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The spinal cord is the major collection of nerves that communicate muscle movement and sensation

to and from the brain and the rest of the body. It is surrounded by a column of bony rings called

vertebrae. The nerves that travel from the brain to the tailbone, together with this column of bones

is called the spine.

An injury to the spine may cause the bones around the spinal cord to break and press against the

spinal cord, which can damage the nerves, breaking the communication path and affecting

movement and sensation.

In addition to movement and sensation, the spinal cord carries nerves signals that affect and control

other body systems such as skin, bowel, bladder, and breathing. So, damage to the spinal cord,

depending on the completeness of the injury, may cause these body functions not to work the same

as before.

Classification

The American Spinal Injury Association (ASIA) first published an international classification of spinal cord injury in 1982, called the International Standards for Neurological and Functional Classification of Spinal Cord Injury. Now in its sixth edition, the International Standards for Neurological Classification of Spinal Cord Injury (ISNCSCI) is still widely used to document sensory and motor impairments following SCI. It is based on neurological responses, touch and pinprick sensations tested in each dermatome, and strength of the muscles that control ten key motions on both sides of the body, including hip flexion (L2), shoulder shrug (C4), elbow flexion (C5), wrist extension (C6), and elbow extension (C7).[Traumatic spinal cord injury is classified into five categories on the ASIA Impairment Scale:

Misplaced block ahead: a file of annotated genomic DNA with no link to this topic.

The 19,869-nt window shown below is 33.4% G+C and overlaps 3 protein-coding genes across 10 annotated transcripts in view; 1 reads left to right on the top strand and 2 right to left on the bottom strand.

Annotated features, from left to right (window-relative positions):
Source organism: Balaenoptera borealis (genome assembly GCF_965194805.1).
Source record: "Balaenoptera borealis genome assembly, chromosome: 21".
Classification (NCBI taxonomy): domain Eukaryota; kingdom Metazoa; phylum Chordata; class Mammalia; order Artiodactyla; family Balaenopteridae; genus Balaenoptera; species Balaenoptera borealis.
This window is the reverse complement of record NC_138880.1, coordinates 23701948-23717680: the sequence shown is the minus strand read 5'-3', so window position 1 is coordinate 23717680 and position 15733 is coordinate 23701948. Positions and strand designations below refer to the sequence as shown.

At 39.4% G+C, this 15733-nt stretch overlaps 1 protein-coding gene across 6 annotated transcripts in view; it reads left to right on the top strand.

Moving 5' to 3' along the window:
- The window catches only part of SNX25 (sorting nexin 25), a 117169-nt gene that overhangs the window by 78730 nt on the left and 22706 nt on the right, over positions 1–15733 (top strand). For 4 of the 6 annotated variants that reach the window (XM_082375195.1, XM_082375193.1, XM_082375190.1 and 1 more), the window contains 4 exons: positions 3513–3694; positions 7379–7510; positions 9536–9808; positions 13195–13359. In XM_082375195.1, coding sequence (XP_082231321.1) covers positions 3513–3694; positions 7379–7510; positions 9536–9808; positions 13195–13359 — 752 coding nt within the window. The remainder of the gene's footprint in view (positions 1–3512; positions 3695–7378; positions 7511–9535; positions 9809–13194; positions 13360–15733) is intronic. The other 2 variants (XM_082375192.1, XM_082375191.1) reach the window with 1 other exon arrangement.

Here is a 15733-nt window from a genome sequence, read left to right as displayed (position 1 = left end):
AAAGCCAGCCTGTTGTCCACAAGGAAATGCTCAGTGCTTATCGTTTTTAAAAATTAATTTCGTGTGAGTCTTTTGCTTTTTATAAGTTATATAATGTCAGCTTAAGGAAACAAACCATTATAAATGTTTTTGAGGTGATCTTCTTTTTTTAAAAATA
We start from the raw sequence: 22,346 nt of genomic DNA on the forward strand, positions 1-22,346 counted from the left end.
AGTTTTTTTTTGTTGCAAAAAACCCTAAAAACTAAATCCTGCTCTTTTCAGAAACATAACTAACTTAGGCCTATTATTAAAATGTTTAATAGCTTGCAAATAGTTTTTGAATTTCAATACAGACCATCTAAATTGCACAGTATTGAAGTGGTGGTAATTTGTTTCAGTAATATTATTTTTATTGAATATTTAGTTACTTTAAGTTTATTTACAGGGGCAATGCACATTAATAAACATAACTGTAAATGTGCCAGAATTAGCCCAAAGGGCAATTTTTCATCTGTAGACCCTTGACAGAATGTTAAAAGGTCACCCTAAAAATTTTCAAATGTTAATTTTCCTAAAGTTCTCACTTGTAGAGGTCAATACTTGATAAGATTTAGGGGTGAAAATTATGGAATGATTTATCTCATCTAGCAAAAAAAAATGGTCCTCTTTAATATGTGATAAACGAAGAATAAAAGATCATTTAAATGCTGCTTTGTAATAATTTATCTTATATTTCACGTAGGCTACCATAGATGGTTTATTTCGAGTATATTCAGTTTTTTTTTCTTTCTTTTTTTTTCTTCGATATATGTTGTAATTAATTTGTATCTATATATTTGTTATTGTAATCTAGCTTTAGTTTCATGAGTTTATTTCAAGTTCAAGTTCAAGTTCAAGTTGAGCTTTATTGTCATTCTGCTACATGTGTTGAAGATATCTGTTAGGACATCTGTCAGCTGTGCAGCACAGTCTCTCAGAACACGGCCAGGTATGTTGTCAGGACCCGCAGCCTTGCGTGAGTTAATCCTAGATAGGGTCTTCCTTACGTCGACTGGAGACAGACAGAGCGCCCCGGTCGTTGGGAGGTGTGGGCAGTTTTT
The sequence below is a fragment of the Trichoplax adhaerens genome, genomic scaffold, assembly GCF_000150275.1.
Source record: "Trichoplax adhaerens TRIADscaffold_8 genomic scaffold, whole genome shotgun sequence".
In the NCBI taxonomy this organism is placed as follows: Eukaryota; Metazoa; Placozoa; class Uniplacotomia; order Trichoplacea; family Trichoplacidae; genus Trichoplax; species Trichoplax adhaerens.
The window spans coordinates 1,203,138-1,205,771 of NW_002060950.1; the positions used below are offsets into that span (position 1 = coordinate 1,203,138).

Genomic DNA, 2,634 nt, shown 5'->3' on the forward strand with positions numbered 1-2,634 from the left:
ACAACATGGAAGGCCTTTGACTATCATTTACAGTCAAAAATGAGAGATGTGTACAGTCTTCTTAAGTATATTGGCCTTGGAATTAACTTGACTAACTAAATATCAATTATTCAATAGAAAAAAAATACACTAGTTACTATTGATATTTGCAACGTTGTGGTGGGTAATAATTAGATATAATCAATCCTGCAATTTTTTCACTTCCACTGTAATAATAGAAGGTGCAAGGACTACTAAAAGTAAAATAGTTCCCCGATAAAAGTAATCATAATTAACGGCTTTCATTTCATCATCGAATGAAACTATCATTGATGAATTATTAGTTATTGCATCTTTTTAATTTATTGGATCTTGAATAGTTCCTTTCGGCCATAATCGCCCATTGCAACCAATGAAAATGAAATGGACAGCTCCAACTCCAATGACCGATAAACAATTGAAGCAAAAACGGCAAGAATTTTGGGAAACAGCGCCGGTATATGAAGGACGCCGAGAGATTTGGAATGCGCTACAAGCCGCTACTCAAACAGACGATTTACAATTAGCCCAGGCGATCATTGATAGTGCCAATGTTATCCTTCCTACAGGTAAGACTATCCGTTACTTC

• A indicates a “complete” spinal cord injury where no motor or sensory function is preserved
in the sacral segments S4-S5.

 

• B indicates an “incomplete” spinal cord injury where sensory but not motor function is

preserved below the neurological level and includes the sacral segments S4-S5. This is

typically a transient phase and if the person recovers any motor function below the

neurological level, that person essentially becomes a motor incomplete, i.e. ASIA C or D.

 

• C indicates an “incomplete” spinal cord injury where motor function is preserved below the

neurological level and fewer than half of key muscles below the neurological level have a

muscle grade of 3 or more (active movement with full range of motion against gravity).

 

• D indicates an “incomplete” spinal cord injury where motor function is preserved below the

neurological level and at least half of the key muscles below the neurological level have a

muscle grade of 3 or more.

 

• E indicates “normal” where motor and sensory scores are normal. It is possible to have

spinal cord injury and neurological deficits with completely normal motor and sensory

scores.

 

 

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